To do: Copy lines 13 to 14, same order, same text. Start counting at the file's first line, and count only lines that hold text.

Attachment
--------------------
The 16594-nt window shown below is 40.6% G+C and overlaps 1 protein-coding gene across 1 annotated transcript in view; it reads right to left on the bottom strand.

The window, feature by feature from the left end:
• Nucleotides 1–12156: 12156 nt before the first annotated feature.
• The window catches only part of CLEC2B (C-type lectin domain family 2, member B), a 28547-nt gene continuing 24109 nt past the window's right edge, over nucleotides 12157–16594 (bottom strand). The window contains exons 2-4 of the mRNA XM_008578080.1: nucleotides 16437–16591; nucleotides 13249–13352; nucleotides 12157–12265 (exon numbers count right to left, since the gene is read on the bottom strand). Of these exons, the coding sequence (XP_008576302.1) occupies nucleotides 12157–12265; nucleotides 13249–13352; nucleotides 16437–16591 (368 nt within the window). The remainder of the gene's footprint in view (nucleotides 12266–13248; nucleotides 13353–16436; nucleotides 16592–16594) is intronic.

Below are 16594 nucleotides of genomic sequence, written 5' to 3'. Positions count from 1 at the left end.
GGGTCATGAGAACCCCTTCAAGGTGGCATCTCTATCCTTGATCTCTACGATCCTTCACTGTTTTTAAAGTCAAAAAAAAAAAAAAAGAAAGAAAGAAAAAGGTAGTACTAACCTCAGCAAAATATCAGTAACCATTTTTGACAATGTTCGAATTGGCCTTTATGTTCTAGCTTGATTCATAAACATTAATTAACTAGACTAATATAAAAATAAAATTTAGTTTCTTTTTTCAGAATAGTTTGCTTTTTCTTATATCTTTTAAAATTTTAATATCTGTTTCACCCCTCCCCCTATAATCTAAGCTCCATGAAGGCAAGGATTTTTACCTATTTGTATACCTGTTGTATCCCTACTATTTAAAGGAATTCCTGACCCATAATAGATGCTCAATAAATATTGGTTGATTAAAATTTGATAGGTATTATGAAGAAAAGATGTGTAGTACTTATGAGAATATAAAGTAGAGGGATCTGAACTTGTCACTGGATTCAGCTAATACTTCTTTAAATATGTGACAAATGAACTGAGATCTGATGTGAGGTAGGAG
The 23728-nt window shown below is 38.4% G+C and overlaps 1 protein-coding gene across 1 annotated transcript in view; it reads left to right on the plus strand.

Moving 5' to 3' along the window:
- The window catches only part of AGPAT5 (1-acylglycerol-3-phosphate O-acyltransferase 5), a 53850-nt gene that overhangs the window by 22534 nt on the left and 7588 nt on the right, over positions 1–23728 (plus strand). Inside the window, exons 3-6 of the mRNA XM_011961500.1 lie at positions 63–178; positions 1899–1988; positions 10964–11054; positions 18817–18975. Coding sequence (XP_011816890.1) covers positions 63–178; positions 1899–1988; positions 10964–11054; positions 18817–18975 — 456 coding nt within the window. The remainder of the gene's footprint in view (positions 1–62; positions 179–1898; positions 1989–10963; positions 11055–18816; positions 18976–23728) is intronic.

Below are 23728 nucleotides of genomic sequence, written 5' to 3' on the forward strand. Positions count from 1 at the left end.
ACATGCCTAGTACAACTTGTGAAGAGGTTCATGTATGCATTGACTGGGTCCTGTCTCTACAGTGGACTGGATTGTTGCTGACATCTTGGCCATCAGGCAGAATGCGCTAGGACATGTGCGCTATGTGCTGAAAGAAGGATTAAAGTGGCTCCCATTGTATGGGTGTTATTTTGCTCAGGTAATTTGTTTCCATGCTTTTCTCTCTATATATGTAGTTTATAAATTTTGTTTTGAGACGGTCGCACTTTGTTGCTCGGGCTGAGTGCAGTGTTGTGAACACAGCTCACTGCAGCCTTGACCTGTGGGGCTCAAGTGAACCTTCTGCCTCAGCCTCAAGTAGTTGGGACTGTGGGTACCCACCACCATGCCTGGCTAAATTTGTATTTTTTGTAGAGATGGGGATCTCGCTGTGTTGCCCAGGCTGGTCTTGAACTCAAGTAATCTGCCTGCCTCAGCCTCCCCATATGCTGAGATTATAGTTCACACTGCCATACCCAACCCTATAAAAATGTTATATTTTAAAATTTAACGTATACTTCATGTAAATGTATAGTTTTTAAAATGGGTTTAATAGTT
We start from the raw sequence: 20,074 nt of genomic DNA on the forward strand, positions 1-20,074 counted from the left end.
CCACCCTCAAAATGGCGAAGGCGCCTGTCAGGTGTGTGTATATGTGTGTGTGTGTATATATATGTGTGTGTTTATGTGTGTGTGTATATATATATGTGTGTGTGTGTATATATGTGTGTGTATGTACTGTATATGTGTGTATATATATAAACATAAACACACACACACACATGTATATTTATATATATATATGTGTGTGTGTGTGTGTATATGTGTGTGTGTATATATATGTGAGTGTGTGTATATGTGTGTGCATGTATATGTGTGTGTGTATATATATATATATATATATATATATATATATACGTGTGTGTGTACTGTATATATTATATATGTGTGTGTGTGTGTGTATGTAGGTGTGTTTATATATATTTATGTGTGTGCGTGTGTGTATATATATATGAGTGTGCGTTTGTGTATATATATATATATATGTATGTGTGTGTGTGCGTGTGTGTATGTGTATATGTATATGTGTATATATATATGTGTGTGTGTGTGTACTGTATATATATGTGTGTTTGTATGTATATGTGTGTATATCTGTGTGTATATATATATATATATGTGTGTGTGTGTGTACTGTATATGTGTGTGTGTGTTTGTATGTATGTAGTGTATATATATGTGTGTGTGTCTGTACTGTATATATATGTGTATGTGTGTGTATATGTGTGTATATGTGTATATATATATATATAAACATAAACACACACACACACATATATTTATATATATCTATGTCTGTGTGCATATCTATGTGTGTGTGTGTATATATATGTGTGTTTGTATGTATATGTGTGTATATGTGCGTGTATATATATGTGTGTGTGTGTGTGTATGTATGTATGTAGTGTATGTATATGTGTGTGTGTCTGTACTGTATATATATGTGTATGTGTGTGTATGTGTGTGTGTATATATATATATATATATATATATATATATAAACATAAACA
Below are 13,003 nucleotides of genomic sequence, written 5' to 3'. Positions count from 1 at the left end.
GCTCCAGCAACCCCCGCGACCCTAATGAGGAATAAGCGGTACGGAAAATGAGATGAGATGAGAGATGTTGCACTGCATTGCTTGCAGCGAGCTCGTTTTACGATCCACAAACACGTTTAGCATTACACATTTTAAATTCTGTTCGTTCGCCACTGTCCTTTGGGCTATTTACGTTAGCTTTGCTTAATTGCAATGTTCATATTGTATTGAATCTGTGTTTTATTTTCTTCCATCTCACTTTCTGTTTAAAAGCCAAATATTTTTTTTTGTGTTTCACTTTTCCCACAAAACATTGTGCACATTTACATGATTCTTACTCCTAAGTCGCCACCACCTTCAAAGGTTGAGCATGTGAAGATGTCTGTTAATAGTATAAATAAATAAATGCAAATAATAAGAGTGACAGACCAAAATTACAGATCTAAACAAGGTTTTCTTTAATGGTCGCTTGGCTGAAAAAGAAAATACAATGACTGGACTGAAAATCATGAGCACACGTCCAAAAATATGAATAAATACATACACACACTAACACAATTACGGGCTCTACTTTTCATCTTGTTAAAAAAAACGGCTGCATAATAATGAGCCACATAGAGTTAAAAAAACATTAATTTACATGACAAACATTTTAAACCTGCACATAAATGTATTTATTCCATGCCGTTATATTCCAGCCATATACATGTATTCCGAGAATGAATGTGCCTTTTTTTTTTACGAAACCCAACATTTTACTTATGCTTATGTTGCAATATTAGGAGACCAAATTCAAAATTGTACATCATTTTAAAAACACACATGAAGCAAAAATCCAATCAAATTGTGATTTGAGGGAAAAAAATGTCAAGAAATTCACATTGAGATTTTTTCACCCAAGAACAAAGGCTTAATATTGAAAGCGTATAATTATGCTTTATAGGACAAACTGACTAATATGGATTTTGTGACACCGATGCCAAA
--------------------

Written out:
CCACCCTCAAAATGGCGAAGGCGCCTGTCAGGTGTGTGTATATGTGTGTGTGTGTATATATATGTGTGTGTTTATGTGTGTGTGTATATATATATGTGTGTGTGTGTATATATGTGTGTGTATGTACTGTATATGTGTGTATATATATAAACATAAACACACACACACACATGTATATTTATATATATATATGTGTGTGTGTGTGTGTATATGTGTGTGTGTATATATATGTGAGTGTGTGTATATGTGTGTGCATGTATATGTGTGTGTGTATATATATATATATATATATATATATATATATACGTGTGTGTGTACTGTATATATTATATATGTGTGTGTGTGTGTGTATGTAGGTGTGTTTATATATATTTATGTGTGTGCGTGTGTGTATATATATATGAGTGTGCGTTTGTGTATATATATATATATATGTATGTGTGTGTGTGCGTGTGTGTATGTGTATATGTATATGTGTATATATATATGTGTGTGTGTGTGTACTGTATATATATGTGTGTTTGTATGTATATGTGTGTATATCTGTGTGTATATATATATATATATGTGTGTGTGTGTGTACTGTATATGTGTGTGTGTGTTTGTATGTATGTAGTGTATATATATGTGTGTGTGTCTGTACTGTATATATATGTGTATGTGTGTGTATATGTGTGTATATGTGTATATATATATATATAAACATAAACACACACACACACATATATTTATATATATCTATGTCTGTGTGCATATCTATGTGTGTGTGTGTATATATATGTGTGTTTGTATGTATATGTGTGTATATGTGCGTGTATATATATGTGTGTGTGTGTGTGTATGTATGTATGTAGTGTATGTATATGTGTGTGTGTCTGTACTGTATATATATGTGTATGTGTGTGTATGTGTGTGTGTATATATATATATATATATATATATATATATAAACATAAACA
Below are 13,003 nucleotides of genomic sequence, written 5' to 3'. Positions count from 1 at the left end.